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Article
Publication date: 12 September 2016

Satoshi Sugahara and Kim Watty

The purpose of this paper is to investigate the overall perceptions of accounting academics from Japan and Australia about global convergence of accounting education; and…

Abstract

Purpose

The purpose of this paper is to investigate the overall perceptions of accounting academics from Japan and Australia about global convergence of accounting education; and their beliefs about the contextual factors affecting the goal of global convergence.

Design/methodology/approach

The sample of this research was collected via a questionnaire-based survey of accounting academics who were teaching at the undergraduate and postgraduate level in tertiary institutes in Japan and Australia. This study adapted the questionnaire originally used by Sugahara (2013) to extend the survey of accounting academics in Japan, to accounting academics in Australia. The questionnaire administered in this research asked their overall perceptions regarding the convergence of accounting education and associated contextual factors.

Findings

Findings reveal some similarities and differences across contextual factors that influence academic perceptions about global convergence. Further the authors identify a link between academic position and respondent views of global convergence.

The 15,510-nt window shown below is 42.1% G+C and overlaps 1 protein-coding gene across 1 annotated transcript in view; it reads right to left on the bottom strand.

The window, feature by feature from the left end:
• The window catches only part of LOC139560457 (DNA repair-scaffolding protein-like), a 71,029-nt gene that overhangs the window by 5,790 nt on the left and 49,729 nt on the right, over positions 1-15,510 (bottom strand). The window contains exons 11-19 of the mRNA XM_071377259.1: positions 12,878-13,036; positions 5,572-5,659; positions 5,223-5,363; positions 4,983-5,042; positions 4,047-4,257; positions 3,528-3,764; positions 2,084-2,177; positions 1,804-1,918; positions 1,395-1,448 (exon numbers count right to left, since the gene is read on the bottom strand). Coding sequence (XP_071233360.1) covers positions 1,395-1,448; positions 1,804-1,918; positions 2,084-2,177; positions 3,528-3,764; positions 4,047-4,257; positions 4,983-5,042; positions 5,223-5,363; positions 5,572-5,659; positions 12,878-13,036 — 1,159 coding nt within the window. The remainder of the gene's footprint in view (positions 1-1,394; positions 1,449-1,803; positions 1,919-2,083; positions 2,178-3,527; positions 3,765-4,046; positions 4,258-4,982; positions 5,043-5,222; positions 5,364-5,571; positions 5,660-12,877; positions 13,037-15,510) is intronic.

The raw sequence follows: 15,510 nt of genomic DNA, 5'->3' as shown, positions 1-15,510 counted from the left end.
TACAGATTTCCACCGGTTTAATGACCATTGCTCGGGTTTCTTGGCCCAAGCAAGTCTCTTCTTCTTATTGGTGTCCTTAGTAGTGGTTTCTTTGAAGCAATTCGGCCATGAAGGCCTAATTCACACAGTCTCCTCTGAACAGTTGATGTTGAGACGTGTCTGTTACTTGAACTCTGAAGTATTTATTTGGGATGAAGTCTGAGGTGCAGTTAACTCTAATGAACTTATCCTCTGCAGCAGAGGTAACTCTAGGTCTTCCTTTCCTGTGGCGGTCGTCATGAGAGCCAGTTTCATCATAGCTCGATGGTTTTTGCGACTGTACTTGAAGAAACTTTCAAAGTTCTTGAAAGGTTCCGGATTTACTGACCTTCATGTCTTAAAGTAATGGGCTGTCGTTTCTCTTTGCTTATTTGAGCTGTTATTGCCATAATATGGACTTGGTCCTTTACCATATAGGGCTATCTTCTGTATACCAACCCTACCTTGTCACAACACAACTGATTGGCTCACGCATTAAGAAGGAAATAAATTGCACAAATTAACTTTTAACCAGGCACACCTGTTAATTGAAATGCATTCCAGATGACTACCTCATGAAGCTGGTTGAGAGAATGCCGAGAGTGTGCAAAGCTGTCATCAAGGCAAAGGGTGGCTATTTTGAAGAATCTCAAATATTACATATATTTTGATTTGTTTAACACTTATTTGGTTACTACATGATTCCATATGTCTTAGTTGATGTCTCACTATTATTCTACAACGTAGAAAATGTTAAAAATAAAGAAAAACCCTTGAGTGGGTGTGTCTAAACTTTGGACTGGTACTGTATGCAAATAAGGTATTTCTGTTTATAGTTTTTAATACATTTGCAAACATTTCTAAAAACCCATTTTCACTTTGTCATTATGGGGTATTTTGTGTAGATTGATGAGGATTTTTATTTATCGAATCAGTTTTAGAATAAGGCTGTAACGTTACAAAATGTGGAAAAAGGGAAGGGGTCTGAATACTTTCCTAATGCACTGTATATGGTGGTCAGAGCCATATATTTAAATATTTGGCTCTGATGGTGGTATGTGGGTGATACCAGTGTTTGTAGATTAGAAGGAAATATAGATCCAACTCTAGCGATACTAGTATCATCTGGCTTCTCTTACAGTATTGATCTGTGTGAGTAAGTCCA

Originality/value

The findings of this cross-country study provide insights for the International Accounting Education Standards Boards (IAESB) about the views of a key stakeholder group, accounting academics. Further the authors recommend the development of a communications strategy that targets accounting academics, and better explains the work of the IAESB and the intended value of global convergence using IES.

Details

Asian Review of Accounting, vol. 24 no. 3
Type: Research Article
ISSN: 1321-7348

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Article
Publication date: 29 April 2014

Nadana Abayadeera and Kim Watty

The purpose of this paper is to investigate the generic skills that are important for the career success of accounting graduates in Sri Lanka from the perspectives of…

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2127

Abstract

Purpose

The purpose of this paper is to investigate the generic skills that are important for the career success of accounting graduates in Sri Lanka from the perspectives of university educators and employers.

Design/methodology/approach

Bui and Porter's (2010) expectation-performance gap framework was modified to match with the context of the current study. Data collected via questionnaire survey was analysed for non-parametric tests: the Wilcoxon signed-rank test and the Mann-Whitney test, using SPSS version 20, and quantified the expectation-performance gap and its components.

Findings

The major finding of this research is that the main cause for the expectation-performance gap, as identified in the analysis of the constraint gap is university educators’ low confidence in teaching the required generic skills for career success of graduates. However, university educators are aware of the employer expectations of graduate accountants in terms of generic skills. Employers indicated that many of the generic skills are not achieved by the accounting graduates.